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Supporting Trustworthy AI: NIST Publishes Guidance to Identify and Mitigate Cyberattacks that Manipulate AI Systems

1/16/2024

As part of its long-term efforts to safeguard artificial intelligence (AI), the National Institute of Standards and Technology (NIST) has released guidance that identifies the types of cyber attacks that manipulate the behavior of AI systems and outlines how to mitigate such attacks.

AI systems that perform tasks learn to make decisions based on training data. As an example, an autonomous vehicle might be shown images of highways and streets with road signsdata that helps the AI predict how to respond in specific situations. But the challenge is that the data that AI systems depend on may not be trustworthy, as cyber-attacks can corrupt data or even add biased language.

A collaborative effort between government, academia, and industry, the newly-released NIST publication considers four major types of attacks: evasion, poisoning, privacy, and abuse attacks. The publication, “Adversarial Machine Learning: A Taxonomy and Terminology of Attacks and Mitigations” (NIST.AI.100-2), is intended to help AI developers and users “get a handle on the types of attacks they might expect along with approaches to mitigate them,” according to a NIST news item announcing the report. 

NIST Identifies Four Cyber Attacks on AI Systems:

  • Evasion attacks occur after an AI system is deployed and attempt to alter an input to change how the system responds to it. NIST reports that these attacks include adding markings to stop signs to make an autonomous vehicle misinterpret them as speed limit signs, or creating confusing lane markings to make the vehicle veer off the road.

     

  • Poisoning attacks happen during the training phase by introducing corrupted data, such as inappropriate language that chatbots can interpret as acceptable language when operating/interacting with customers.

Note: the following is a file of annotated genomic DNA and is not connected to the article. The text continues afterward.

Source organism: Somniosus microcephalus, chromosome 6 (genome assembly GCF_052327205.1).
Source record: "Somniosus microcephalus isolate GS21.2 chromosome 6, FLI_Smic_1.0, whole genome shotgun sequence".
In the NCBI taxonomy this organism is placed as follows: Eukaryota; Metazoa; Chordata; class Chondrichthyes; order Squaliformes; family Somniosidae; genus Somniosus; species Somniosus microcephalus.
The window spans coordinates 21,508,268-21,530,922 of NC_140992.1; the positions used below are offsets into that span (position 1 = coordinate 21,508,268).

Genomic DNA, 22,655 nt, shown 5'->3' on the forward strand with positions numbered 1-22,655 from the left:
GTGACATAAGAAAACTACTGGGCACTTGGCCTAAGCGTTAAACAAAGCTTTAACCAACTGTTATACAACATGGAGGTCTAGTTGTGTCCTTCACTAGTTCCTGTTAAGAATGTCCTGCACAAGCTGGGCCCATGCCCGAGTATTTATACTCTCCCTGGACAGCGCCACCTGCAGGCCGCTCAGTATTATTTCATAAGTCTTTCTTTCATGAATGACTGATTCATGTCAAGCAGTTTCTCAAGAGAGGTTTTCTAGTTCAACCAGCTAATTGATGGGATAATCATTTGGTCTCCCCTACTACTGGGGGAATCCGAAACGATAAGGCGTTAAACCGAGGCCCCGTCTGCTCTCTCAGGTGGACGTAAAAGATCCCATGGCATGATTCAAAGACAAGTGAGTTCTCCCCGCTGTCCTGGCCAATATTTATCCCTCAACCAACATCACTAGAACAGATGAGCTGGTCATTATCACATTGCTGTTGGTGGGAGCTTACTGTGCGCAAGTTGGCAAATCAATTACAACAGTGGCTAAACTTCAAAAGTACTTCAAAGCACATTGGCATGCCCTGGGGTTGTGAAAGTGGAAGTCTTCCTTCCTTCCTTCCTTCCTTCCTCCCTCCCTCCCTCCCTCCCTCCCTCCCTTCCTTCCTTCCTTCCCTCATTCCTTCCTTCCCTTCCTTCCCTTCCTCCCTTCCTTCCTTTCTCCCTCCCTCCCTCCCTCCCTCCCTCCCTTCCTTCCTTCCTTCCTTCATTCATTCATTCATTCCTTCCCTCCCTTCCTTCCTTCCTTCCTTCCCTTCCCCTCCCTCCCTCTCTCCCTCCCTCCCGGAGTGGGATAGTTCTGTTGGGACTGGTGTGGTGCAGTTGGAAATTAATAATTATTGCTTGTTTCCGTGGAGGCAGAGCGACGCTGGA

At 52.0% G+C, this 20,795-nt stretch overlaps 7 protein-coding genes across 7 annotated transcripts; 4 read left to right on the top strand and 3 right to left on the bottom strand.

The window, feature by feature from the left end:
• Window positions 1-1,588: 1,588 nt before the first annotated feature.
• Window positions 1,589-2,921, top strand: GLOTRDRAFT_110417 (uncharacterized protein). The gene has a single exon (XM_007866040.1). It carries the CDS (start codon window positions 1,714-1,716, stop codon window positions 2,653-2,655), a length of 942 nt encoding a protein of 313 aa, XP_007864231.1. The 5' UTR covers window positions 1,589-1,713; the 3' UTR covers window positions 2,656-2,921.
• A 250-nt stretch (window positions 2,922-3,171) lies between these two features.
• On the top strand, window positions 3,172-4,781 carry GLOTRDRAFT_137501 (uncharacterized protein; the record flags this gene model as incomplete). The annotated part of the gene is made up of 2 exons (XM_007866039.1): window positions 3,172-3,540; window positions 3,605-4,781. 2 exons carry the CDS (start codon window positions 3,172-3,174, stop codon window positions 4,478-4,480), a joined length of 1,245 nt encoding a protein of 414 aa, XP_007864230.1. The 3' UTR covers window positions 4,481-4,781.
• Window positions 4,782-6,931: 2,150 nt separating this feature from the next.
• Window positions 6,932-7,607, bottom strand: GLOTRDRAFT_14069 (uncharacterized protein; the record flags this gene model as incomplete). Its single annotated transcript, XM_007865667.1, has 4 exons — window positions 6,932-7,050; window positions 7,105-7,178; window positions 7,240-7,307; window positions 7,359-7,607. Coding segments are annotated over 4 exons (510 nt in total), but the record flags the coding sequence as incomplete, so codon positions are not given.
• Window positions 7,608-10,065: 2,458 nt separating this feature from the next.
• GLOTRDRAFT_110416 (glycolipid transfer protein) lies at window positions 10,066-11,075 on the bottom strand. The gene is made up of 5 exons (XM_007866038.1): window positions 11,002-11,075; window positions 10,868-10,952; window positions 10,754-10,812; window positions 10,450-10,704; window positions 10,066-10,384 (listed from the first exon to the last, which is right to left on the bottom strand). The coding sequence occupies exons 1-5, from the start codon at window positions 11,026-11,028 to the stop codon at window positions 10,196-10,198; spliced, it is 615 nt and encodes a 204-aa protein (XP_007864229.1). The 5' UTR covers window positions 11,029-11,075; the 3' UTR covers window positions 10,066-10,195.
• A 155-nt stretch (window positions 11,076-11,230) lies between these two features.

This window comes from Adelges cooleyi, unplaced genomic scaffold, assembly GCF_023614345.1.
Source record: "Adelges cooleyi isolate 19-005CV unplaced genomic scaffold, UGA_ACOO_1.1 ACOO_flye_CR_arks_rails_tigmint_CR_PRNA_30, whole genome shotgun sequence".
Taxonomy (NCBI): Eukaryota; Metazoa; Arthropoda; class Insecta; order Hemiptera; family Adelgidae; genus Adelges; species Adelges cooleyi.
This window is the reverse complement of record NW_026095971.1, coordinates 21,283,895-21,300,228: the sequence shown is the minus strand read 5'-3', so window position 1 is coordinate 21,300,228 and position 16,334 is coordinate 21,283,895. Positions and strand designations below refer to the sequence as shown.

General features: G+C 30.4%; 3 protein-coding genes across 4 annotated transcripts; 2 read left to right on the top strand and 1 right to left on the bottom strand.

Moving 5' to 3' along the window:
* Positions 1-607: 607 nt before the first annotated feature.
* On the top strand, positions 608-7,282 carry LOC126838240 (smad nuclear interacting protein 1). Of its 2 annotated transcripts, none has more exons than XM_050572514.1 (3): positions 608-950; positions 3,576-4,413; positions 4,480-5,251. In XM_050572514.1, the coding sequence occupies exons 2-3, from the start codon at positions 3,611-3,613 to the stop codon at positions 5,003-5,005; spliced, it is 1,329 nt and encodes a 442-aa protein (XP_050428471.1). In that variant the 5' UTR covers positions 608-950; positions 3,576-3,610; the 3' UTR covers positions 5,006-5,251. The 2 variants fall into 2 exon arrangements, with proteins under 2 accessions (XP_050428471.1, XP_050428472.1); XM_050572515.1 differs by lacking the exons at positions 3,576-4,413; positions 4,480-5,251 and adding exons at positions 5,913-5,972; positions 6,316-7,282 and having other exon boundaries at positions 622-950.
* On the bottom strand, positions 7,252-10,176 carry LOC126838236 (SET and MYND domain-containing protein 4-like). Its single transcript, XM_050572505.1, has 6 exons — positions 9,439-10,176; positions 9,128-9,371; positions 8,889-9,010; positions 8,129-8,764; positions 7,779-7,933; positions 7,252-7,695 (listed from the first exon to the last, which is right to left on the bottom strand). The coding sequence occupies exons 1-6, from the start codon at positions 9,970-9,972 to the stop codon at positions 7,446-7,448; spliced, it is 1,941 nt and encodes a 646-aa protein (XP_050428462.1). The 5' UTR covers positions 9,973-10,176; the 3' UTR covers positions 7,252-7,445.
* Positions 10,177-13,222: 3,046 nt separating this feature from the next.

• Privacy attacks happen during deployment and are a way to get sensitive information about the AI or the data it was trained on in order to misuse it.

     

  • Abuse attacks happens upon insertion of incorrect information from a seemingly legitimate but compromised source, such as a webpage or online document, that an AI then absorbs.

“Despite the significant progress AI and machine learning have made, these technologies are vulnerable to attacks that can cause spectacular failures with dire consequences,” said NIST computer scientist Apostol Vassilev, co-author of the study. “We are providing an overview of attack techniques and methodologies that consider all types of AI systems. We also describe current mitigation strategies reported in the literature, but these available defenses currently lack robust assurances that they fully mitigate the risks. We are encouraging the community to come up with better defenses.”  

Access the full report and more on attack mitigation on NIST’s news item.

 

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